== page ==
Humpty Dumpty: Interview with the cast and director

Class: Advanced Theater
Grade: 12
Teacher: Jennifer Yolles

The upcoming Advanced Theater play Humpty Dumpty isn’t just a show- it’s the culmination of four years of performing arts studies. The Advanced Theater play offers seniors studying theater, design and tech, and costume design an opportunity to apply everything they have learned to one show. The trust and collaboration seniors have spent years cultivating is showcased through the performance, serving as a reflection point for all those involved.

Below, you can read about the experiences of three seniors, Justin White ’24, Wilson Baker ’24, and Mia Gordon ’24, as well as the director of the show, Jennifer Yolles. Humpty Dumpty is showing in the Black Box Theater on February 22 at 7 p.m. and February 23 at 5 p.m.

Please be aware this play contains mature language and subject matter. It is not suitable for younger audiences.

How has the process been preparing for this show? 

Justin White ’24: Being in Advanced Theater has been amazing. It’s been so fun to be able to collaborate with people that I’ve been with in class for the last four years and to take risks. It’s been easier to relate to the situations in the show and see how we each contribute.

Wilson Baker ’24: It’s been a really fun learning experience. We’ve all done productions before but we haven’t had to do one this small and intricate. So many props and lighting cues. It’s really challenging.

Jennifer Yolles: In the first week, when we first read and cast the show, magic was already happening. They really innately understand the characters and work together in a professional and creative way. We’ve even used the bits from that first week in the final show.

I’ve really grown as a person throughout it all. It’s opened my eyes to a lot of things about myself, likes and dislikes. It’s outside of my comfort zone but it’s been super fun.

-Mia Gordon ’24

What is your character like in Humpty Dumpty?

Justin White ’24: I’m playing Nat, who is a handy man. He looks after the vacation house that the characters come to. There are a lot of interesting themes of belonging in the show and it’s been fun for me to explore this character; there’s something about him I can really relate to. It’s been so fun.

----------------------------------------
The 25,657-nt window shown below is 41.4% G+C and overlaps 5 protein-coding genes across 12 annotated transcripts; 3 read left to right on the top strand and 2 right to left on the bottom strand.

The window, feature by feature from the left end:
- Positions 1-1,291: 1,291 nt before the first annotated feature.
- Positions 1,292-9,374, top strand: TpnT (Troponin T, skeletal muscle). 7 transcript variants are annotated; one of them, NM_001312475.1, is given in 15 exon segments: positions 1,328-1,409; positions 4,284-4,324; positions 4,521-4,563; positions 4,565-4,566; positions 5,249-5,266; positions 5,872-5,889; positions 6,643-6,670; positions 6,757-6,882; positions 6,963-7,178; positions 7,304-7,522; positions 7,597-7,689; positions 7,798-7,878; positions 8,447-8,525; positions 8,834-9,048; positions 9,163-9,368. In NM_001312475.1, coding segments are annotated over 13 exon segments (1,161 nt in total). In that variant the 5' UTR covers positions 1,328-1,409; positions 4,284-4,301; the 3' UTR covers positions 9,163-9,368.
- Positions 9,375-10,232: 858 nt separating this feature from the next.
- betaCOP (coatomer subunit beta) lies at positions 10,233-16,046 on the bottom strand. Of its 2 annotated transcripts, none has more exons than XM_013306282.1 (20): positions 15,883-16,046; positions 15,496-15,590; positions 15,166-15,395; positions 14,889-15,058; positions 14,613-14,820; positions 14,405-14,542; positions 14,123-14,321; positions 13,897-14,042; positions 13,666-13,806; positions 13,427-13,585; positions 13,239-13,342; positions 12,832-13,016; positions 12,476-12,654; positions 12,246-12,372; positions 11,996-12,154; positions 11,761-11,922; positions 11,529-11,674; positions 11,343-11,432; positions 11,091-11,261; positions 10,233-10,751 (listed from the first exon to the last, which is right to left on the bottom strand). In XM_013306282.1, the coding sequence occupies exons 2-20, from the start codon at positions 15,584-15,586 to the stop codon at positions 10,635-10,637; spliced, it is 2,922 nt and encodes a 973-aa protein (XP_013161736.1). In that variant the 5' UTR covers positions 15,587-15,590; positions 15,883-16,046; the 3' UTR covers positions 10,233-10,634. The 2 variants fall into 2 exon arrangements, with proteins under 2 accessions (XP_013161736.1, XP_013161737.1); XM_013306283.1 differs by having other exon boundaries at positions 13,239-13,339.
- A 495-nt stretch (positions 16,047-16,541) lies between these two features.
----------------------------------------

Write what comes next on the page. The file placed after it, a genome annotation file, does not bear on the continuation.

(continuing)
Wilson Baker ’24: My character, Troy, is very snotty and kind of an egomaniac. He keeps walls up by making jokes, but he’s really afraid of going back to what his life used to be. There are some aspects that are tricky to portray such as when his more vulnerable side comes up.

Mia Gordon ’24: Her name is Spoon (which is my favorite utensil). She likes nature, she’s kind of hippie, she’s an actress. I like her and the aspect of her loving nature.

What has Advanced Theater–and this show–been like with this group of seniors?

Jennifer Yolles: This play is very unique in that it is a curriculum capstone project. If you’ve taken enough of the right classes, you can do this show. It’s challenging students to explore everything they’ve learned at the highest level of their upper school careers. Wilson has never been in a straight play, only musicals. Mia has never done one either. They’re all at different places but have come together and there’s an incredible amount of trust. I choose the play for the student group we have, so the play is tailored to the kids and their particular interests and skills.

[This class] is challenging students to explore everything they’ve learned at the highest level of their Upper School careers.

-Jennifer Yolles, Upper School Drama and Theater Producer

When you think back over your four years at Beaver, do any performances stick out?

Justin White ’24: I have two. First, Something Rotten. Everything we were able to do in that show made me think of what I was looking for in a musical when I started as a freshmen. Also, Radium Girls. Everything we put together and the dark, historical, character-driven themes brought out the talent of every single Beaver artist involved. It’s really important that those are the kind of productions that Beaver thinks about.

Wilson Baker ’24: Something Rotten. That was my first big role in the Upper School and I was able to show all aspects of my creative side. I’ve never done a quintessential musical like that with intense dance numbers, costume changes, and props. It was a really funny show.

Mia Gordon ’24: I did some shows in Middle School. I took this class because I’ve been taking theater for four years and thought it would be nice to do the show with everyone in the class. It’s my Upper School debut and the finale of my performing arts career!

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